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How Much Are Cataracts Genetic?

How Much Are Cataracts Genetic?

Are you predestined to get cataracts? Well, due to genetics, you may very well be. Genetics can have an effect on the lens inside our eye and can influence how cataracts develop in that lens.

Cataracts are formed from the natural lens in our eye. Genetic defects in various stages of lens development or function can lead to cataracts. In some cases, known genetic defects lead to the formation of cataracts at birth. But sometimes these genetic defects cause you to be more susceptible to cataract formation over time.

Thus, having family members with cataracts does put you at a higher risk of developing a cataract yourself. This can cause you to develop an age-related cataract at an earlier age. Let's how much of a risk this is.

How Are Cataracts Formed

Within our eye is a lens. This lens is responsible for focusing light and allowing us to see things in focus. When we are young, this lens also gives us the ability to read up close. To do all of this, the lens is one of the few structures in our body which is completely transparent (with the other major one being the cornea).

But gradually over time, this lens gets cloudy. The transparent proteins within the lens called crystallins break down and become less transparent. Most typically this occurs due to age but can happen due to other causes such as with medications, illnesses, or injury.

But how much does genetics play a role in the development of cataracts?

There ARE Purely Genetic Cataracts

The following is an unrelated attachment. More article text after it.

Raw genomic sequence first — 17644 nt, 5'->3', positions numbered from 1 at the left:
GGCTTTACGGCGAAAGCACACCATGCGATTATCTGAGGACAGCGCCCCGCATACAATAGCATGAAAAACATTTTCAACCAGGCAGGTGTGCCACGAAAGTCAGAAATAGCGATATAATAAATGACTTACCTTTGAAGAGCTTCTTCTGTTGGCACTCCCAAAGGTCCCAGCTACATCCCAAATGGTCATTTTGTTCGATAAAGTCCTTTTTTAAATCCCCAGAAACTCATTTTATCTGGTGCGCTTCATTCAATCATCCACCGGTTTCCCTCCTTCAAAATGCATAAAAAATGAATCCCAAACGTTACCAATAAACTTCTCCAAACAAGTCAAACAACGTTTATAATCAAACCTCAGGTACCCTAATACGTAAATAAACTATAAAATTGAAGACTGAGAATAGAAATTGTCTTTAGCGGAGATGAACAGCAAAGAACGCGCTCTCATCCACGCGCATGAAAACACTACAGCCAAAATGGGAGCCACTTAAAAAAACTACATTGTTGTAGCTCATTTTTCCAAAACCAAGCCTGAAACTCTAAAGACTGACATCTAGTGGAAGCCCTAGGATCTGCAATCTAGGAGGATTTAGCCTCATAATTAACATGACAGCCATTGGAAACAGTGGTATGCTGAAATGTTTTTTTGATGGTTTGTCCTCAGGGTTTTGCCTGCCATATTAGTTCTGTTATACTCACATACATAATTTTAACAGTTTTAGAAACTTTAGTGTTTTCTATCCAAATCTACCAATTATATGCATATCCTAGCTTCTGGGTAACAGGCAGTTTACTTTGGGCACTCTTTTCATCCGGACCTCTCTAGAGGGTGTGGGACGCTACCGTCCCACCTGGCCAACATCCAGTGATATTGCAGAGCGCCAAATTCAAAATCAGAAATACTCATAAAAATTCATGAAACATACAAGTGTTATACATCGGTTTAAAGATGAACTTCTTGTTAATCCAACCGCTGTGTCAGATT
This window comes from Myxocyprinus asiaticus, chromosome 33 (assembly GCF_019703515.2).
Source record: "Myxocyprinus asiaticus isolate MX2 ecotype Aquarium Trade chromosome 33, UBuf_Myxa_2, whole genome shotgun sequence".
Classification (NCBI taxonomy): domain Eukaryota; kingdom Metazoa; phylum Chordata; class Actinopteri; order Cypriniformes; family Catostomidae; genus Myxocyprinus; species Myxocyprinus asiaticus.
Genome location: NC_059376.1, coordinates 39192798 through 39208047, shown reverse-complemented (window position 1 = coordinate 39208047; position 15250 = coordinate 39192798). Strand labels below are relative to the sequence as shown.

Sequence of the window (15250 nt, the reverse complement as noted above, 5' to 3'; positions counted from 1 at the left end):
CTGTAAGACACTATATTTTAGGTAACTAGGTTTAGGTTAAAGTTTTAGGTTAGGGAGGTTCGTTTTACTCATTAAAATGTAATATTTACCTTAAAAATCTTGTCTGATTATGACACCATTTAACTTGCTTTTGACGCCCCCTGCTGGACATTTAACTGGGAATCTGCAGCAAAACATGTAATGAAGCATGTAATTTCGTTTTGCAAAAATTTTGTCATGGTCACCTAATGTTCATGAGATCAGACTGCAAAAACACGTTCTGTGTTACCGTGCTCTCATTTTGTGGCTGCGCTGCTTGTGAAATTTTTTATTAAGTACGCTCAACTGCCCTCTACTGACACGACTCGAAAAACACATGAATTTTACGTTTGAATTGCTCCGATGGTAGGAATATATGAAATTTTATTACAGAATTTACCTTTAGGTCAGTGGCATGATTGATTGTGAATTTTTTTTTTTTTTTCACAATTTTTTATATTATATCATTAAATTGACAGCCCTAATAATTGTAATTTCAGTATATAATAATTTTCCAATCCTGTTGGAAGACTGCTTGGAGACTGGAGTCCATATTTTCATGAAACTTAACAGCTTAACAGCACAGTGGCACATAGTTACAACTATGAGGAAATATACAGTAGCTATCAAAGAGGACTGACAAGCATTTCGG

There can be genetic defects which lead to the development of cataracts.

In order for the lens to develop and become transparent, many things have to go right.

  1. The lens has to develop properly. If the lens is abnormal from the get-go, it often will result in a cataract.
  2. The lens has to obtain proper nutrients. If the lens cells can't regulate the flow of water or nutrients into the cells, they won't be normal and can get cloudy.
  3. The transparent crystallin proteins of the lens must be normal. It is the unique structure of the proteins which allows it to be transparent. If the protein structure is "off", the protein won't be transparent and the lens will be cloudy.

For each of these steps, specific defective genes have been identified! And for some of these genes, very predictable inheritance can be identified. The genetics of these types of cataracts are very pure. There is a known genetic defect, it causes a failure of the lens to function like it normally should and a cataract develops.

But chances are if you have one of these cataracts, you will already have known about it. Why? Because these cataracts fall into a category called congenital cataracts.

Congenital cataracts are either present at birth or occur very shortly after birth. With these genetic defects, the lens can't maintain transparency very well. And with most of these congenital cataracts, the infant with the cataract must have cataract surgery very early on in life to allow for proper vision development. Thus, if you had a congenital cataract, there's a good chance you have already had cataract surgery to fix it.

Inheritance